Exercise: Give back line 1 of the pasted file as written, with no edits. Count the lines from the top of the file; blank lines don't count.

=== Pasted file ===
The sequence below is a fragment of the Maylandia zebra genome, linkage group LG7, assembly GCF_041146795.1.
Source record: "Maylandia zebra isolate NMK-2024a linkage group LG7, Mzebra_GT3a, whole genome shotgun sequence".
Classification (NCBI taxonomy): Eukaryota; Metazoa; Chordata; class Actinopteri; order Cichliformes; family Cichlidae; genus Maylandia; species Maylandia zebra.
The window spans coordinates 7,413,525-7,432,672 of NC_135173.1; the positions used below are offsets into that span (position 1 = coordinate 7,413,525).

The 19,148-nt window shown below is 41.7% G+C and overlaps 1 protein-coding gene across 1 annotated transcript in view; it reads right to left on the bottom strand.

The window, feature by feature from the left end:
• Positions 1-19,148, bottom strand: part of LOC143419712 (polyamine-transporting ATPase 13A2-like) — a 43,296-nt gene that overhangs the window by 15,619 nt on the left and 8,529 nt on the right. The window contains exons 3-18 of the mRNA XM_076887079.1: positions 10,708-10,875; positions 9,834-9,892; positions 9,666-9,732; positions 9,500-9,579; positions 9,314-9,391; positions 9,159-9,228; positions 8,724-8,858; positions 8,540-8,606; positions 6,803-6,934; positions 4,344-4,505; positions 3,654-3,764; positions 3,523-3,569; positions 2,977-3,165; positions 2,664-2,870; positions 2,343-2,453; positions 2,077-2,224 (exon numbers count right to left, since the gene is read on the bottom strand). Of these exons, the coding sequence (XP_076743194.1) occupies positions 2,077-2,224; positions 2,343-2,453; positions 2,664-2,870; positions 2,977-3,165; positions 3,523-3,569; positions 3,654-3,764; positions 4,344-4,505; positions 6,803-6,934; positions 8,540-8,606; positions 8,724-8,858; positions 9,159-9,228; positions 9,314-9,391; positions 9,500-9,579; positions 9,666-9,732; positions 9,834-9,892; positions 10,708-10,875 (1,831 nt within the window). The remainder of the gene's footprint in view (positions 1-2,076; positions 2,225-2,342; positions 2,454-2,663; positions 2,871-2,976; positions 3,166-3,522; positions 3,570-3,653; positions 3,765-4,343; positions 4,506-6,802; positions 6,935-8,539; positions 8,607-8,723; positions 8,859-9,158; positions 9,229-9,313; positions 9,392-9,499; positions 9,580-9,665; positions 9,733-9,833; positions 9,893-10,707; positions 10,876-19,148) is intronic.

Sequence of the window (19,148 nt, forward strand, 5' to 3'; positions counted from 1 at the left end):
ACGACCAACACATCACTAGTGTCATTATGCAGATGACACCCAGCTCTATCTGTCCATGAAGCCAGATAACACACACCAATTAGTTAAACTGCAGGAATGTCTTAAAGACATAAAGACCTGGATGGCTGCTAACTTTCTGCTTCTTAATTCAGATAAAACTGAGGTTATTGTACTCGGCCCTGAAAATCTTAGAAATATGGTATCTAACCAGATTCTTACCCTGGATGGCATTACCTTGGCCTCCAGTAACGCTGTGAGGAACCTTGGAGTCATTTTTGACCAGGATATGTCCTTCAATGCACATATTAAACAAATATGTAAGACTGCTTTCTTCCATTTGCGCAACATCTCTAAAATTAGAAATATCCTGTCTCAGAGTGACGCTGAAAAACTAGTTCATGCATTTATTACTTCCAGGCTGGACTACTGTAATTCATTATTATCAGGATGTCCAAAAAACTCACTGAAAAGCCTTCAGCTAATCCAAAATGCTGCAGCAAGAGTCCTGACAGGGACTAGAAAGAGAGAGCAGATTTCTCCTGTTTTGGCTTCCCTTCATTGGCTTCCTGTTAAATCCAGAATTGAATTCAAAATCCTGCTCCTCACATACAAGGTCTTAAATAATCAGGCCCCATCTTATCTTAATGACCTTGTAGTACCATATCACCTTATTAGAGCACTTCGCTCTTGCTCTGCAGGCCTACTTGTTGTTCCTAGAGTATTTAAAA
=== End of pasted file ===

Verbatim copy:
The sequence below is a fragment of the Maylandia zebra genome, linkage group LG7, assembly GCF_041146795.1.